“Halcyon Days” by Jeanette Fournier

Watercolor, long considered the lesser of the arts when compared to oils, has enjoyed a true renaissance over the past few decades. New, permanent materials and bright, lustrous pigments have inspired artists to create paintings unimagined in the distant past. To experience this phenomena, all one has to do is visit the 2019 Green Mountain Watercolor Exhibition currently filling the Red Barn Galleries at Lareau Farm in Waitsfield.

Upward of 100 paintings from across the United States showcase the diverse styles and techniques of contemporary watercolor artists. Immediately upon entering the galleries, one experiences the large abstract exhibition painting “Your Number Is?” by Lisa Forster Beach of Stowe, VT. The painting, on loan from the artist, was a major award winner at the 2018 American Watercolor Society International Exhibition in New York City. Her vibrant coloring, depth of values and strong design set the tenor for the remainder of the exhibition.

Three jurors selected the 72 paintings eligible for awards from a pool of submitted images. Their circumspect selection of paintings covering the gamut from photorealism to total abstraction makes for a well-rounded exhibition. Sixteen of these paintings shared more than $6,300 in awards selected by the exhibition judge, Mick McAndrews of Philadelphia, PA.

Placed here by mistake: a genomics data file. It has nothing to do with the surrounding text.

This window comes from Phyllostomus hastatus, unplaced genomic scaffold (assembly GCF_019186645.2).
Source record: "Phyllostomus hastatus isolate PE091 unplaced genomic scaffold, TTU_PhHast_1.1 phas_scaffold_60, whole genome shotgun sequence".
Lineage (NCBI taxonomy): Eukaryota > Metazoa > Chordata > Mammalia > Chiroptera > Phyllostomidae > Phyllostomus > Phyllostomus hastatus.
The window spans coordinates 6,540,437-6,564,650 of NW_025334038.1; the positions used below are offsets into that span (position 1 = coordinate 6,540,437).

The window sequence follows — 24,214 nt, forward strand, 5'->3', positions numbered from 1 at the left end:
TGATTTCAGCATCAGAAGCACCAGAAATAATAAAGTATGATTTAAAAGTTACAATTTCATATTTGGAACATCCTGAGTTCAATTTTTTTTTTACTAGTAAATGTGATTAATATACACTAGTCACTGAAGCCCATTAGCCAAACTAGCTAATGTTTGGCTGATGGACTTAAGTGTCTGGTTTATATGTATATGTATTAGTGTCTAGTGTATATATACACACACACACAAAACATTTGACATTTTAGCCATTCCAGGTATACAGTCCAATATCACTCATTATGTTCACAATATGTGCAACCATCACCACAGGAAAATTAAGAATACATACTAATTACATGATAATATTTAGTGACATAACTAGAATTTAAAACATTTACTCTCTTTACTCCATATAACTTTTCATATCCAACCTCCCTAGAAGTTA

Of the 16 award-winning paintings, three are especially noteworthy. “Pueblo Sun Chant” by Z Feng of Radford, VA, is the perfect example of the subtlety in watercolor that can be achieved through the hand of a master painter. The portrait of a Native American is rich in texture with a very controlled color palette of earth tones punctuated with rich, deep reds. The painting is a study in human emotion and contrasts beautifully with “Halcyon Days” by Jeanette Fournier of Littleton, NH. Her photorealistic painting of a blue jay silhouetted against a flat, golden disk of a sun is a masterpiece of pure design. “Shadows on the Wall” by Susanna Spann of Cortez, FL, is an example of abstraction at its very best. An artist of the colorist movement, Spann’s interests lie more with the interplay of colors and the relationship of color shapes than with recognizable still life forms – though with careful observation one is able to decipher her vase of peonies.

Rounding out the exhibition are 28 paintings by the three jurors, the curator and three guest artists – Harold Aksdal of Fairfax, VT, Doug Condon of Queens, NY, and Samuel Wyatt of Lincoln, VT. These 28 paintings of landscapes, portraits, still life and industrial clutter are easily worth an exhibition of their own.

The exhibition fits very nicely into the spacious Red Barn Galleries with new, state-of-the-art lighting. Bringing this exhibition of national recognition to the Mad River Valley is a credit to the members and staff of Valley Arts. This eighth edition of the exhibition is not to be missed.

The Green Mountain Watercolor Exhibition continues at the Red Barn Galleries at Lareau Farm through Saturday, July 20, with an additional viewing time for artists on Sunday, July 21. Hours are Thursday through Sunday, noon to 9 p.m.